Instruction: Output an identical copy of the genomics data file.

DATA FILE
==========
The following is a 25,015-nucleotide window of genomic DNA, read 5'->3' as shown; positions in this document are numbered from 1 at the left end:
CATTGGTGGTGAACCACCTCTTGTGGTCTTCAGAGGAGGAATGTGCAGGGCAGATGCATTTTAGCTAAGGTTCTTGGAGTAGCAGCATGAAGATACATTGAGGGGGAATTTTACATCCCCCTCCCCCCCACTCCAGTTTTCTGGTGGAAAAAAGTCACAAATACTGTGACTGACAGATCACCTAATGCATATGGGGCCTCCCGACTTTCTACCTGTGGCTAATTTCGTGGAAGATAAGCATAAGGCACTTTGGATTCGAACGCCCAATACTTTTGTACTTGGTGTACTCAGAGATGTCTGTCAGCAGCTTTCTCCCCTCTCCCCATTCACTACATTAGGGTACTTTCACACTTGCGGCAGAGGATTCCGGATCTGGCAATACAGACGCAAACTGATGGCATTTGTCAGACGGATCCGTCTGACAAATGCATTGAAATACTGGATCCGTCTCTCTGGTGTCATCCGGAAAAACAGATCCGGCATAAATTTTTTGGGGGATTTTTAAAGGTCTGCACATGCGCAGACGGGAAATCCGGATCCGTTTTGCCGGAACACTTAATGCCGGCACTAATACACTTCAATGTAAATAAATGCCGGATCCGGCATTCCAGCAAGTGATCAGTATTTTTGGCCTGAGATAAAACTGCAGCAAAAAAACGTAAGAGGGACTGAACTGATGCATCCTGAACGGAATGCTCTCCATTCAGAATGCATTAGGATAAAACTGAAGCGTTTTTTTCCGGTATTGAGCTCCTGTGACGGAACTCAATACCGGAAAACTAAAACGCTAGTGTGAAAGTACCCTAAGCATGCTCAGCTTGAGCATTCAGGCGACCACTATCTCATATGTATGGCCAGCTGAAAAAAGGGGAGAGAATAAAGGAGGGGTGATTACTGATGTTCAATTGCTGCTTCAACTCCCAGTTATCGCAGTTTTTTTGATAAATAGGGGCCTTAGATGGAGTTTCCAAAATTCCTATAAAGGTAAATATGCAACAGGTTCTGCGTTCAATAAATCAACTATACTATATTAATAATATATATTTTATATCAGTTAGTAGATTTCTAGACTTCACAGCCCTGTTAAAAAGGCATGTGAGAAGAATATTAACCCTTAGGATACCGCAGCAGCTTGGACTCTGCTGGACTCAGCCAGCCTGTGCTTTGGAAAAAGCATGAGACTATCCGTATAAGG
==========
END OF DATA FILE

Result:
The following is a 25,015-nucleotide window of genomic DNA, read 5'->3' as shown; positions in this document are numbered from 1 at the left end:
CATTGGTGGTGAACCACCTCTTGTGGTCTTCAGAGGAGGAATGTGCAGGGCAGATGCATTTTAGCTAAGGTTCTTGGAGTAGCAGCATGAAGATACATTGAGGGGGAATTTTACATCCCCCTCCCCCCCACTCCAGTTTTCTGGTGGAAAAAAGTCACAAATACTGTGACTGACAGATCACCTAATGCATATGGGGCCTCCCGACTTTCTACCTGTGGCTAATTTCGTGGAAGATAAGCATAAGGCACTTTGGATTCGAACGCCCAATACTTTTGTACTTGGTGTACTCAGAGATGTCTGTCAGCAGCTTTCTCCCCTCTCCCCATTCACTACATTAGGGTACTTTCACACTTGCGGCAGAGGATTCCGGATCTGGCAATACAGACGCAAACTGATGGCATTTGTCAGACGGATCCGTCTGACAAATGCATTGAAATACTGGATCCGTCTCTCTGGTGTCATCCGGAAAAACAGATCCGGCATAAATTTTTTGGGGGATTTTTAAAGGTCTGCACATGCGCAGACGGGAAATCCGGATCCGTTTTGCCGGAACACTTAATGCCGGCACTAATACACTTCAATGTAAATAAATGCCGGATCCGGCATTCCAGCAAGTGATCAGTATTTTTGGCCTGAGATAAAACTGCAGCAAAAAAACGTAAGAGGGACTGAACTGATGCATCCTGAACGGAATGCTCTCCATTCAGAATGCATTAGGATAAAACTGAAGCGTTTTTTTCCGGTATTGAGCTCCTGTGACGGAACTCAATACCGGAAAACTAAAACGCTAGTGTGAAAGTACCCTAAGCATGCTCAGCTTGAGCATTCAGGCGACCACTATCTCATATGTATGGCCAGCTGAAAAAAGGGGAGAGAATAAAGGAGGGGTGATTACTGATGTTCAATTGCTGCTTCAACTCCCAGTTATCGCAGTTTTTTTGATAAATAGGGGCCTTAGATGGAGTTTCCAAAATTCCTATAAAGGTAAATATGCAACAGGTTCTGCGTTCAATAAATCAACTATACTATATTAATAATATATATTTTATATCAGTTAGTAGATTTCTAGACTTCACAGCCCTGTTAAAAAGGCATGTGAGAAGAATATTAACCCTTAGGATACCGCAGCAGCTTGGACTCTGCTGGACTCAGCCAGCCTGTGCTTTGGAAAAAGCATGAGACTATCCGTATAAGG